By SEAN THOMAS
This must be the most God-forsaken place on Earth. I'm standing on a dusty desert road in a desolate country on the south-west coast of Africa.
In front of me is an unspoken border. Summoning the courage, I prepare to step across.
For the past 100 years, this simple act would have got me arrested, beaten or shot.
Herero - Aufstand: Hereros, die vor den deutschen Truppen gefl chtet sind, nach ihrer R ckkehr aus der Omaheke W ste. 1904/05 - ver ffentlicht 1907
Emaciated and close to death: Some of the few Herero who escaped the 1907 genocide
Because the region I am about to enter is the Sperrgebiet, or the 'Forbidden Zone' - a place whose savage emptiness conceals the terrible secrets of a Nazi past, adorned with the tainted beauty of blood diamonds.
I pause. A Lanner falcon wheels above me in the silence of the African wilderness. Then I walk into the unknown.
This is a 20,000sq km region of south-west Namibia. It has been closed to travellers since the 1900s to protect the diamond industry from smugglers. For that reason, the region is known as Diamond Zone 1, along with its Afrikaans name Sperrgebiet.
The paranoia of the government is understandable: diamonds mined in this corner of Namibia provide 80 per cent of the nation's tax income.
The paranoia has been rigorously enforced. In the past, tourists who have wandered in have been shot and killed by trigger-happy guards.
And yet, yesterday the Sperrgebiet officially became the newest and perhaps most amazing National Park in the world, though it will be years before a proper infrastructure is developed, and decades - if ever - before it receives many visitors. It will always be remote.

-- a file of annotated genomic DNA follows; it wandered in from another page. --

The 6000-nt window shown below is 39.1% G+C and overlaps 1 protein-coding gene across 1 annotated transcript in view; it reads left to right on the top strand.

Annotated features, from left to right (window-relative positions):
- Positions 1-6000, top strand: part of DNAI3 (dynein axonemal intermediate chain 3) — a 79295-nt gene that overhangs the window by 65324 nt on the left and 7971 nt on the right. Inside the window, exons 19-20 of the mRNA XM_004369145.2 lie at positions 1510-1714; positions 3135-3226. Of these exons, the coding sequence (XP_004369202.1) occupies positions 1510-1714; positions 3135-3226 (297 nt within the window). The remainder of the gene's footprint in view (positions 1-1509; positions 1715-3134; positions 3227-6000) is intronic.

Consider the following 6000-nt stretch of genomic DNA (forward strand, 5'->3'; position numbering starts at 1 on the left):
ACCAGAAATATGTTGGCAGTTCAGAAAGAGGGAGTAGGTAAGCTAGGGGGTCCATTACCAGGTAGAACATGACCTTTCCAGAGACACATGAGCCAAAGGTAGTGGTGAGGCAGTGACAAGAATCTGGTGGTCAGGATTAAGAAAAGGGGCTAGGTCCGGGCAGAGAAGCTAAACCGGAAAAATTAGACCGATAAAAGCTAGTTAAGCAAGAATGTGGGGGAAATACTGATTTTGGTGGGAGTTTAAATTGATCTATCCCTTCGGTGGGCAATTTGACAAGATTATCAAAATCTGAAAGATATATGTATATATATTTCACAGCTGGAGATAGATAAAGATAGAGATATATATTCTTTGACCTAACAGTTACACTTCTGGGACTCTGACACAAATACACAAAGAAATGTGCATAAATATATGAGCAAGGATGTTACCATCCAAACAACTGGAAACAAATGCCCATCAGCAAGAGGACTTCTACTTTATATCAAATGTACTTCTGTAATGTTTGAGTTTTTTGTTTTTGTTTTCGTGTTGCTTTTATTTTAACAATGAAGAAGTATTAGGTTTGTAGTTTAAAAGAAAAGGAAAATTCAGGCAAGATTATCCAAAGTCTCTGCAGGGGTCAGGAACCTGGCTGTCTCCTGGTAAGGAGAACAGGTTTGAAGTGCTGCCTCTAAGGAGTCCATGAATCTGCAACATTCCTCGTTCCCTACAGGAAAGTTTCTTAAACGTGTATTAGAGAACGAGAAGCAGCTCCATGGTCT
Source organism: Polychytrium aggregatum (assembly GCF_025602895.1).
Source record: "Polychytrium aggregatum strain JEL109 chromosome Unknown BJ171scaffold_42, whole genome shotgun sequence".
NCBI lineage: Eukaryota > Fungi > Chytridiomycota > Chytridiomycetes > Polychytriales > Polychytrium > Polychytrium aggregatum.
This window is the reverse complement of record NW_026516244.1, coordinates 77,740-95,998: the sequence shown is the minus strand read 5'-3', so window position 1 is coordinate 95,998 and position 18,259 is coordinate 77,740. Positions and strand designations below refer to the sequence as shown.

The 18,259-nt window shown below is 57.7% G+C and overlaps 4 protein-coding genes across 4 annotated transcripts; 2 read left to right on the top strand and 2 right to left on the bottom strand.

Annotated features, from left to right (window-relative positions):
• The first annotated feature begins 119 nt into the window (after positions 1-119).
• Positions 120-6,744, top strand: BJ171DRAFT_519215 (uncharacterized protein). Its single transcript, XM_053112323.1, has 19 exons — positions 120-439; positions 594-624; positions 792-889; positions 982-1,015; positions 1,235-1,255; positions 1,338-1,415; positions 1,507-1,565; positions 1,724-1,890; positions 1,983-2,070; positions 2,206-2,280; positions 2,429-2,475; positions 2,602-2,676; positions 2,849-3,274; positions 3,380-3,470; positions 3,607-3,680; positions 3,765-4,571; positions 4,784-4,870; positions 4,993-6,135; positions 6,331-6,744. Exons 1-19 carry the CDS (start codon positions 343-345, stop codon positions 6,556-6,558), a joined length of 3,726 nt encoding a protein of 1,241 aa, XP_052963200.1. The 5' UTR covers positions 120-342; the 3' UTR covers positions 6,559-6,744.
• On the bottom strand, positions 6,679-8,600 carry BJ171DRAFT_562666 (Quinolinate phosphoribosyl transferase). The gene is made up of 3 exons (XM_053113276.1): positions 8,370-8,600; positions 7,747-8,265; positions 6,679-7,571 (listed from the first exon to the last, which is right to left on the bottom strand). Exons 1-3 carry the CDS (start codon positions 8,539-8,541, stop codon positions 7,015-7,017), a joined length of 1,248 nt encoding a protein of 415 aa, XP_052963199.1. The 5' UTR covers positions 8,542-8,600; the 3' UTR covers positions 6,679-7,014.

German imperialist Lieutenant General Lothar von Trotha was in charge of putting down the local rebellion
Why is the Sperrgebiet so extraordinary? Two reasons: ecology and history - and they are cruelly intertwined.
The ecology is easily described - because of its forbidden status, this is one of the most unspoilt tracts of land in the wildest continent on Earth.
Much of it is a 'succulent desert', where the bare, hot rocks are watered by dense fogs drifting over from the icy South Atlantic.
And that fog gives rise to many oddities of nature. Right in front of me, the beach is littered with the corpses of gelatinous scarlet aliens; or rather, that's what they resemble. In fact, they are huge Namibian sea-nettles, one of the world's biggest jellyfish.
Similarly bizarre insects, plants and reptiles all thrive in the harsh environment: mis-shapen cactuses that feed off the sea-mist, trees so poisonous that even the smoke from the burning wood can kill you.
Then there are the real stars: the Wild Horses of the Namib - remarkable equines that wander between the dreamy mountains that rise with eerie abruptness from the Sperrgebiet's yellow dust.
As I travel inland I spot my first horse - thin and solitary and loping across the dirt road. Then I see more - dozens, then hundreds.
Curvetting and playing in the sandy heat-haze, they look like the ghosts of horses roaming free in the afterlife. It is a strangely haunting sight.
No one is sure how these horses arrived here. Some think they were released by the eccentric German 'Baron', Heinrich von Wolf, in 1907, from the thoroughbred stables he kept at his bizarre fortress of Duwisib (a pastiche Baroque castle, built at enormous expense in the nearby Naukluft Desert).
Another suggestion is that they were horses that escaped from British Army shipwrecks on the Skeleton Coast - the boats foundered, but the horses swam ashore.
The most likely idea is that they are the last remnants of the Schutztruppe - the German colonial army, once supreme over south-west Africa - which was defeated by the South African forces of the British Empire in 1915.
Now they are the only wild desert horses in the world, slowly evolving into a new species specially adapted to dryness.
Central figure Lothar von Trotha with members of his German colonial forces in Keetmanshoop during the Herero uprising of 1904